Visiting a place that haunts you is an attempt to capture what you were and what you hope to be. It might be impossible but it's why we return. I know the lake of fire doesn't exist but in fiction it could. That's where it lives.

Saturday, August 22, 2015

You Too Can Have a Body

I interviewed Alexandra Kleeman over at Electric Lit about her debut novel, "You Too Can Have a Body Like Mine".

We talked about writing, working in different forms, and female beauty products, but in the introduction to the piece I teased one of the story lines which involves a snack cake that is touted for being natural even though all of its organic ingredients are neutralized by chemical processes and rendered more plastic than food.

I took a print making class where I learned how to make block prints. As is my nature, it's become an obsession of mine. Here are some prints I made.

I call this a banana pickle.

It's total bullshit that there isn't a hot dog emoji.

And this is my favorite snack food name. (From Taiwan, of course.)

Friday, July 3, 2015

Interview with The Blunt Instrument

I had a conversation with Elisa Gabbert over at Electric Literature about the reaction to her Blunt Instrument advice column where she tackled the "white male writer and equality in publishing" problem.

As I stated in the intro to our conversation, I have a horse in this race, being bi-racial, and running a school library that serves a population that is 94% people of color. Running a school library means that every year I select books and materials to purchase for pleasure reading and to support the school curriculum. I have a fair amount of power in this position considering I am given (a mere) $6.25 per student with which to purchase materials. That averages out to about $8,000 a year, and I spend every penny. Yet, every year I look for books by black, Latino, Asian American, Muslim, LGBTQ, etc. etc. etc. writers writing about these people and issues, and most books on offer are by and about white men and women. That's when it feels like white supremacy; that's what it looks like. This is not a theoretical problem, so we need concrete solutions.

Sunday, May 24, 2015

How Do We Live? Why?

I interviewed Hanya Yanagihara for Electric Literature about many things, one of them being suicide, another being the emotional capacities of men. We corresponded by e-mail over the course of a few weeks. I'd started following her Instagram feed and each day I saw her lush photos from Sri Lanka, while most days I had a view of the BQE.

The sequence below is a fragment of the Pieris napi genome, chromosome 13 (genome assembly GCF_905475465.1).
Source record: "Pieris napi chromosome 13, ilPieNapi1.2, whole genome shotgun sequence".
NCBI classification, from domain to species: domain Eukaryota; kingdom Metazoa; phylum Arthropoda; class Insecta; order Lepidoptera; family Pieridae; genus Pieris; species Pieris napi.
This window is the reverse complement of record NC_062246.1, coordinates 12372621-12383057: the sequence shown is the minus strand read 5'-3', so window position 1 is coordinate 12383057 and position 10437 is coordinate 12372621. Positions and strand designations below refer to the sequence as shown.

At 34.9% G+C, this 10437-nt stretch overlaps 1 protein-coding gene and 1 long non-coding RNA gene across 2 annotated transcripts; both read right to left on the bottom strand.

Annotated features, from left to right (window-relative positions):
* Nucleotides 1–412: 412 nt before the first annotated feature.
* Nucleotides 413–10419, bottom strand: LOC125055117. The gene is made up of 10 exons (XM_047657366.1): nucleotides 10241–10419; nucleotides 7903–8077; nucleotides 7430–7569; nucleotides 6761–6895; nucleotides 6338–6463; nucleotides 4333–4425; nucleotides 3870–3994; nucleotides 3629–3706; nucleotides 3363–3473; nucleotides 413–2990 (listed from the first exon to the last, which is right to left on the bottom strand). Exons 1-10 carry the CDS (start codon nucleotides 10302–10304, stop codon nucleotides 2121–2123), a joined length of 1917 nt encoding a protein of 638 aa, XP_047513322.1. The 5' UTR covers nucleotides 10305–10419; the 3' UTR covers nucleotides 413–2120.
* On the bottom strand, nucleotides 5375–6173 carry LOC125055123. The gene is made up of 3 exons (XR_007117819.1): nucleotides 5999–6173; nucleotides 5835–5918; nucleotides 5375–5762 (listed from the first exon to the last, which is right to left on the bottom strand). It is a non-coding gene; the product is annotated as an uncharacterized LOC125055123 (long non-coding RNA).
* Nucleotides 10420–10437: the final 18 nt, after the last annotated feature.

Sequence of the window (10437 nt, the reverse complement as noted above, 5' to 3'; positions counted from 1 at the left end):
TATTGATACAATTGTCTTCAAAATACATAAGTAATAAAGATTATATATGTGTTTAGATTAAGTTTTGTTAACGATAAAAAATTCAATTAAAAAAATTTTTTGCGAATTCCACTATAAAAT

Art plays a big part in her novel, A Little Life, and she wrote about the artworks that inspired the novel over at New York Magazine.

A view of the BQE isn't all bad, though. I found some drums there and took two of them:

And sometimes I think the dollar store is my natural habitat:

Other days I write wishes on a crane and send it off on its way:

Saw Courtney Barnett the other day at a last minute invitation and met a woman from Canada. Days like that are reason enough. Here's Courtney Barnett at SXSW.

Monday, May 18, 2015

I Get Superstitious

In the winter I interviewed Elisa Ambrogio and Naomi Yang for the Rumpus. That entire adventure fell into my lap because I tweeted a link to a blog post I wrote about Elisa's video for Superstitious; she RTed, and then I asked if I could interview her and Naomi. Sometimes you just have to ask for things.

I'm happy to say that Elisa scored a major publicity boost last week when the New York Times T Magazine ran a short post on her new video for "Arkansas". Check it out! Her record is great and more people should be listening.

I have some forthcoming interviews with writers set to run in Electric Literature. Stay tuned.

And here's a plug for Okey Panky, a literary journal under the EL umbrella, run by writers and editors who have been friends and mentors for a long time. Elisa Gabbert's poems in last week's issue are fantastic.

A taste:

We had crossed into
November. I spoke
of my desire. I said desire

but I meant longing.
Desire is despair
with sex mixed in.

Monday, January 26, 2015

Permissive Playground/ Menacing Nightmare